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Actress Taraji P. Henson is using her platform as an avenue to eliminate the stigma surrounding mental health in the African-American community. The Empire star recently announced the launch of a non-profit organization that is designed to provide resources for individuals battling with mental illness, the Los Angeles Sentinel reported.

Henson’s inspiration for the organization—dubbed the Boris Lawrence Henson Foundation—was pulled from her personal experiences, the news outlet writes. While coming of age she witnessed her father suffer from psychological trauma after he returned home from the Vietnam War.

“I named the organization after my father because of his complete and unconditional love for me; his unabashed, unashamed ability to tell the truth, even if it hurt; and his strength to push through his own battles with mental health issues,” Henson said in a statement, according to the news outlet. “My dad fought in the Vietnam War for our country, returned broken, and received little to no physical and emotional support. I stand now in his absence, committed to offering support to African-Americans who face trauma daily, simply because they are Black.”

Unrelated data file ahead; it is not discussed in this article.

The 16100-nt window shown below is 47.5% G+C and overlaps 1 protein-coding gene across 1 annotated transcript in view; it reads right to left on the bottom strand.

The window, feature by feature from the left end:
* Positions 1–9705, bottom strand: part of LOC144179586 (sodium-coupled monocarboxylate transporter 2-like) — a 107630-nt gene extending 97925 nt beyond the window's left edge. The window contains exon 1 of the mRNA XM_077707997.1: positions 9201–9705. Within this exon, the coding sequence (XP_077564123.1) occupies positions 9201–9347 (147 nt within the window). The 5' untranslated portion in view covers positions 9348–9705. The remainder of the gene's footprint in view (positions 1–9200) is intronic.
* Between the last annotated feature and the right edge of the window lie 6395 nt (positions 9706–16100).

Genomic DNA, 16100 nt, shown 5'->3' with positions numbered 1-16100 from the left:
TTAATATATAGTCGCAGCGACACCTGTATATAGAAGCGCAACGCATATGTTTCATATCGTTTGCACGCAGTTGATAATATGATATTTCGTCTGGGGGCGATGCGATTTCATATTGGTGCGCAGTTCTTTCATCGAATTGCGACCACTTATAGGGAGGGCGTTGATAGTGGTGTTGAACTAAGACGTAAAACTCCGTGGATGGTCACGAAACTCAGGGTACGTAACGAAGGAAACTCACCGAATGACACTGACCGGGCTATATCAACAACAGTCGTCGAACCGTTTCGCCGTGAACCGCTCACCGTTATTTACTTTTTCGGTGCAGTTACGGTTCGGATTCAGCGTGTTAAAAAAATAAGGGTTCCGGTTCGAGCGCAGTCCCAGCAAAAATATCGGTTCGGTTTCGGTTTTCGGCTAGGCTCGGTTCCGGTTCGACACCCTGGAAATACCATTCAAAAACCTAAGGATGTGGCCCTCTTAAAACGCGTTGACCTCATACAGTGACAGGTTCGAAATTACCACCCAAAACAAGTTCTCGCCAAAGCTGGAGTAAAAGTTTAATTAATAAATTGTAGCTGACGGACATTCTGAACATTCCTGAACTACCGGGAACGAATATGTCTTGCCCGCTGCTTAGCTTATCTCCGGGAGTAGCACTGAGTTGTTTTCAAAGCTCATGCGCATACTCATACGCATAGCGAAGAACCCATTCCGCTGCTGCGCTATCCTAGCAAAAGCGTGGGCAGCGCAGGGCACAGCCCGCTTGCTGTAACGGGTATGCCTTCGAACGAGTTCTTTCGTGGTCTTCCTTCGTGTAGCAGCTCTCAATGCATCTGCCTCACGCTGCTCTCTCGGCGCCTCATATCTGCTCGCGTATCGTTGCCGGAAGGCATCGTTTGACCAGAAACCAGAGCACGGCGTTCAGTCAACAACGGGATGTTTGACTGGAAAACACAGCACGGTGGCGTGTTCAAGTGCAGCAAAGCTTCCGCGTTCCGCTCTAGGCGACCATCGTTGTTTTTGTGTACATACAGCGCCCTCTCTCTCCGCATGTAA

BLHF will align African-Americans who are dealing with mental health issues with therapists and counselors who are culturally sensitive. The organization also aims to bring mental health services to urban public schools. Aside from providing support for individuals in need, BLHF wants to diversify the field of mental health by providing scholarships for Black students who want to pursue careers in this space. Tracie Jenkins, Executive Director, BLHF, hopes that the organization empowers individuals to “break the silence by speaking out and encouraging others to share their challenges with mental illness.”

Several efforts have been made to change the narrative surrounding mental health in the Black community. Public health advocate Kevin Dedner launched a digital platform dubbed Henry Health to empower Black men to take charge of their mental health.


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